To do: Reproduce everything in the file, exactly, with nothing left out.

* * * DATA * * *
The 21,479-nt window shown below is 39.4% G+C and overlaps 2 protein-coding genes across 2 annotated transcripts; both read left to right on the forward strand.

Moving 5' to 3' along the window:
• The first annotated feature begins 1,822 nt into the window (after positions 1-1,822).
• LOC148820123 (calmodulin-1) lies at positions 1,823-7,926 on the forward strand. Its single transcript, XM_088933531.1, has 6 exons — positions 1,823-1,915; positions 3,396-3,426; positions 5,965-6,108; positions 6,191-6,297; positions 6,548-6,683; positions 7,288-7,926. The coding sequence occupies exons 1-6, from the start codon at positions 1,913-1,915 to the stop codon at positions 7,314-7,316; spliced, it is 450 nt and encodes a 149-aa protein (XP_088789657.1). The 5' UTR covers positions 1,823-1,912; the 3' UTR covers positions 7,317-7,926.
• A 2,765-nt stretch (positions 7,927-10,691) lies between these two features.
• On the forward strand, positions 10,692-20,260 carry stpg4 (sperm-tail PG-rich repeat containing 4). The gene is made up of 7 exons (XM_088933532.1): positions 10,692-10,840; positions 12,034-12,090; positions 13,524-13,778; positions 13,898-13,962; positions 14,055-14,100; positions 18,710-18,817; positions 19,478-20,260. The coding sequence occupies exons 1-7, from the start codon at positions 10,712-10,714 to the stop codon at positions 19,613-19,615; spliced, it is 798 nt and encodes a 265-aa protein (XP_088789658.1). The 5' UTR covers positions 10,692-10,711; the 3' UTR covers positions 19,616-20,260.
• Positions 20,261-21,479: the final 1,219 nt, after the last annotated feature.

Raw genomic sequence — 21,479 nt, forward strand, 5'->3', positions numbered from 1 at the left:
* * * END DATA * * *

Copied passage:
The 21,479-nt window shown below is 39.4% G+C and overlaps 2 protein-coding genes across 2 annotated transcripts; both read left to right on the forward strand.

Moving 5' to 3' along the window:
• The first annotated feature begins 1,822 nt into the window (after positions 1-1,822).
• LOC148820123 (calmodulin-1) lies at positions 1,823-7,926 on the forward strand. Its single transcript, XM_088933531.1, has 6 exons — positions 1,823-1,915; positions 3,396-3,426; positions 5,965-6,108; positions 6,191-6,297; positions 6,548-6,683; positions 7,288-7,926. The coding sequence occupies exons 1-6, from the start codon at positions 1,913-1,915 to the stop codon at positions 7,314-7,316; spliced, it is 450 nt and encodes a 149-aa protein (XP_088789657.1). The 5' UTR covers positions 1,823-1,912; the 3' UTR covers positions 7,317-7,926.
• A 2,765-nt stretch (positions 7,927-10,691) lies between these two features.
• On the forward strand, positions 10,692-20,260 carry stpg4 (sperm-tail PG-rich repeat containing 4). The gene is made up of 7 exons (XM_088933532.1): positions 10,692-10,840; positions 12,034-12,090; positions 13,524-13,778; positions 13,898-13,962; positions 14,055-14,100; positions 18,710-18,817; positions 19,478-20,260. The coding sequence occupies exons 1-7, from the start codon at positions 10,712-10,714 to the stop codon at positions 19,613-19,615; spliced, it is 798 nt and encodes a 265-aa protein (XP_088789658.1). The 5' UTR covers positions 10,692-10,711; the 3' UTR covers positions 19,616-20,260.
• Positions 20,261-21,479: the final 1,219 nt, after the last annotated feature.

Raw genomic sequence — 21,479 nt, forward strand, 5'->3', positions numbered from 1 at the left: